Need for Speed Heat Preview: A Return to the Series’ Former Glory?

Need for Speed Heat 2 (1)

Although EA hasn’t been making much of a fanfare about it, Need for Speed Heat releases on PS4, Xbox One and PC this Friday.

If you subscribe to EA Origin Premier on PC, however, you can play the full game right now. And those who have EA Access on console or EA Origin Basic on PC can get stuck into a 10 hour trial, though you’re likely to hit the level 10 Reputation limit way before those 10 hours are over.

We’ve spent a few hours with Need for Speed Heat on Xbox One X thanks to EA Access, and we have to say we’re pretty impressed with it. Sure, Forza Horizon 4 is the king of open world arcade racers on Xbox One, and Need for Speed Heat isn’t going to change that. But as Need for Speed games go, it might just be the best since the original Most Wanted.


It’s got a suitably silly storyline as usual, but it’s not shoved in your face too much. By day you can cruise around Palm City in your souped-up ride, completing legal street races in which you can earn plenty of money, called ‘Bank’. There are also speed traps to speed through, decals to find, jumps to… er, jump, and more. It’s all fairly relaxed. But you’re not going to get far in Need for Speed Heat if you only engage in daytime activities.

To be able to buy new cars and advanced upgrades in Need for Speed Heat, you need to earn Rep, and that is primarily earned by trawling the streets of Palm City at night. Taking part in illegal street races earns you a fair chunk, but if you want to maximise your Rep-building antics, you’re going to want to get into police chases. There’s a risk-versus-reward element, though, just like in Need for Speed Rivals. Escape the cops and make it back to a safe house and your rep will go through the roof. Get caught and you not only get fined, but most of the Rep you accumulated that night is forfeit too. We probably should mention that the cops appear to be rather ruthless at this point.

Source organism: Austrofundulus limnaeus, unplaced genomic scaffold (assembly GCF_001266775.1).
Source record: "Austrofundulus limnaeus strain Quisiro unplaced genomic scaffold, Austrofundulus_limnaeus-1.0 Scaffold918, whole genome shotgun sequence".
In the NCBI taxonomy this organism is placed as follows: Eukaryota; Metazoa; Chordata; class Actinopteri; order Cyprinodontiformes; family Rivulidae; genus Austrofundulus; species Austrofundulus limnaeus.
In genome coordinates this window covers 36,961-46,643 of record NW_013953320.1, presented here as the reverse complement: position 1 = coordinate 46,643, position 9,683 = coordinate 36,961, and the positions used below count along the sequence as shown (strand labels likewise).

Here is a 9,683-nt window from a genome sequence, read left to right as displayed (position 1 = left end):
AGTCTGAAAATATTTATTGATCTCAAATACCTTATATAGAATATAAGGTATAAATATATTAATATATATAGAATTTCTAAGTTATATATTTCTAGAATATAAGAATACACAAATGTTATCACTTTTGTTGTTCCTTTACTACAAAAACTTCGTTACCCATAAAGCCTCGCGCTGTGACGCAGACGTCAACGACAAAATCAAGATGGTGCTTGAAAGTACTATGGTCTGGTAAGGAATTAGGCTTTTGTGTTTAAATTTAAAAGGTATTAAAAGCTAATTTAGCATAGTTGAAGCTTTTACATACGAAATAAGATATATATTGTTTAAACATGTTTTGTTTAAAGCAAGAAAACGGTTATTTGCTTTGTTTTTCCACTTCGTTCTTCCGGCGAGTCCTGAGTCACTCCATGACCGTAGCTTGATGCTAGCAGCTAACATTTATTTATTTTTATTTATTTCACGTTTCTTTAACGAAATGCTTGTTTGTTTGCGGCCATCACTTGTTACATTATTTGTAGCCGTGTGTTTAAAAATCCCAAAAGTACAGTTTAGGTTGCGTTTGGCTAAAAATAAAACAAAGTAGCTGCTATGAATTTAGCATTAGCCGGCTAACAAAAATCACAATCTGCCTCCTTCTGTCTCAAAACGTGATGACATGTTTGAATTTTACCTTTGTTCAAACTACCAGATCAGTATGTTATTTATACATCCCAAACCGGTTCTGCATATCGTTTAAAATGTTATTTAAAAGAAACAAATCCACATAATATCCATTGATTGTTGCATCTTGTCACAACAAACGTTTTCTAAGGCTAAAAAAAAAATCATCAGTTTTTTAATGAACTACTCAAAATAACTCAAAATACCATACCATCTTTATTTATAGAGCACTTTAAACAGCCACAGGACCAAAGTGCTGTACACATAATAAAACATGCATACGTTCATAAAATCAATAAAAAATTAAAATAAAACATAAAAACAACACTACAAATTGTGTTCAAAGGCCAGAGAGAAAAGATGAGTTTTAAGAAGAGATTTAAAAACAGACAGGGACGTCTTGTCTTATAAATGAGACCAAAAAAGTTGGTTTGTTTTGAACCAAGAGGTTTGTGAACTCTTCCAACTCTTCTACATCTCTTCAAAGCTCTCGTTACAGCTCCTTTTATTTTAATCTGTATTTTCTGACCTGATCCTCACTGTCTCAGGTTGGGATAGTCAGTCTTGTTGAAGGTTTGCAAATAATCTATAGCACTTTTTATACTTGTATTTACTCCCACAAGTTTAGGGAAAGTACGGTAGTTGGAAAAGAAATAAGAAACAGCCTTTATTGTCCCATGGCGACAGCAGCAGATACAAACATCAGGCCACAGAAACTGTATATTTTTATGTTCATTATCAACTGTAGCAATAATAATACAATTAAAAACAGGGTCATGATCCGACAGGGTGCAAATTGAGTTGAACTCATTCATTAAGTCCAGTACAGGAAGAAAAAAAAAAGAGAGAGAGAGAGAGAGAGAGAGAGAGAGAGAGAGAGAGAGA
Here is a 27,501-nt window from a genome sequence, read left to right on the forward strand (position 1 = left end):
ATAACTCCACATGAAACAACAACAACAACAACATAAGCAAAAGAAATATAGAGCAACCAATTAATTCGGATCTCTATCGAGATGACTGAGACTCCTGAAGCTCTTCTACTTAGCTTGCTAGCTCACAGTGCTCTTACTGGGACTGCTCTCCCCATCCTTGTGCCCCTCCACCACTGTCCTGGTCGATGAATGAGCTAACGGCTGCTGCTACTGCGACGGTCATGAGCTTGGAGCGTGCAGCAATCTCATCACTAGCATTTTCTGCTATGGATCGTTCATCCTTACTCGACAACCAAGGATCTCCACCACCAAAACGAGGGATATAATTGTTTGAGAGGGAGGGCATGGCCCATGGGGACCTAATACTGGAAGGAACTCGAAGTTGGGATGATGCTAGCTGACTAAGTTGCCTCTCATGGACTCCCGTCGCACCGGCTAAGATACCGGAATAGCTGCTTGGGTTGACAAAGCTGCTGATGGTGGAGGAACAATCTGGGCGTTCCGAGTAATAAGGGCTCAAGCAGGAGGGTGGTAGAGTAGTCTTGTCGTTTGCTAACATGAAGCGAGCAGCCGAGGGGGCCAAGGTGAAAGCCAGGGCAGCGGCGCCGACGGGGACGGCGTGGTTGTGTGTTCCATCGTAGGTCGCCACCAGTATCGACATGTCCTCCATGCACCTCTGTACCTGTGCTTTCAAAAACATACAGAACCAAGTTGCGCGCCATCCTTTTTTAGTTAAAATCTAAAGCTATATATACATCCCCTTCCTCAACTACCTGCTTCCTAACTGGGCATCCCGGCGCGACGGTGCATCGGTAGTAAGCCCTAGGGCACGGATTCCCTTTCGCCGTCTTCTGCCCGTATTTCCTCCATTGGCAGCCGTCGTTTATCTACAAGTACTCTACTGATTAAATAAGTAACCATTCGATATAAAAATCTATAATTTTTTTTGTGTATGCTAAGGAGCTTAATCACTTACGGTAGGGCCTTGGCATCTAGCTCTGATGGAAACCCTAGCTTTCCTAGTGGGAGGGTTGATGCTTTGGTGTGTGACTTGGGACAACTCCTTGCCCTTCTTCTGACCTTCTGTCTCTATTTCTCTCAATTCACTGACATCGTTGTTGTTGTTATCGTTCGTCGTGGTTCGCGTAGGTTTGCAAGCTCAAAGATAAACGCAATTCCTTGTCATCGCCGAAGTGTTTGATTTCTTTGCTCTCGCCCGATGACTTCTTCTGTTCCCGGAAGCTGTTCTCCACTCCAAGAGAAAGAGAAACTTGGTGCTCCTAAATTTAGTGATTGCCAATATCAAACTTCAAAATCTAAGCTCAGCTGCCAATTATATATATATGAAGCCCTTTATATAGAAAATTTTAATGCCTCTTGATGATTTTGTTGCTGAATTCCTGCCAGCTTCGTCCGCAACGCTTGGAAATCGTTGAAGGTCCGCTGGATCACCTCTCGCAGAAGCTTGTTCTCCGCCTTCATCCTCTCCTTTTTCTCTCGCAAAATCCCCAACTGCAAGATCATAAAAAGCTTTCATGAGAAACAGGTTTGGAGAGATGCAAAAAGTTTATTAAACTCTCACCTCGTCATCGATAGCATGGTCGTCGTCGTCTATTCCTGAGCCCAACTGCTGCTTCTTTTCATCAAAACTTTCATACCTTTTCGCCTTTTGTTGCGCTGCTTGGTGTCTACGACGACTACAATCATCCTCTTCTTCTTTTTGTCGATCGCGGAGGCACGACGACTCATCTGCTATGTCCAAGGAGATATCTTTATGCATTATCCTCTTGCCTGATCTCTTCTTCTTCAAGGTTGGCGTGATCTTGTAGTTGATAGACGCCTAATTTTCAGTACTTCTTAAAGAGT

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Aside from the interesting day and night structure of Need for Speed Heat, what really sets it apart from other recent Need for Speed offerings is its car customisation and handling. Pretty much every one of its 120+ cars can be visually modified in some way, with some having a wealth of options available. You can create your own decals, too, to really make your car your own. And by increasing your Rep level and putting your Bank to good use, you can make nearly every car fly like the wind.

As usual, you can either strive to make your cars stick to the road for clean racing, or drift at the drop of a hat for some dirty fun. Need for Speed Heat adopts a Ridge Racer-style drifting system, too, where by releasing the accelerator while cornering then slamming on it again you get the back end out easily. Feather the steering carefully and you can perform some truly impressive drifts without breaking a sweat.

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We don’t know why EA isn’t making more noise about Need for Speed Heat, really. It’s seemingly letting it sneak out without much fanfare, which is a shame because it really does seem like a return to form for the series. In a post-Forza Horizon world, the Need for Speed series isn’t quite as compelling as it once was, sure, but there’s still a place for it. Not everyone can play Forza Horizon 4, and some have played so much of it that they’re looking for something new. And no other game does police chases like Need for Speed.

If you’re a fan of the Need for Speed series, be sure to check out Need for Speed Heat when it launches this Friday. Hopefully we’ll have a review for then, but we’ll see. If you want to give it a try right now, it’s definitely worth spending a few pounds or dollars for a month of EA Access/EA Origin Basic. You’ll get to play ten hours of Need for Speed Heat, and gain access to full versions of many other games, too.


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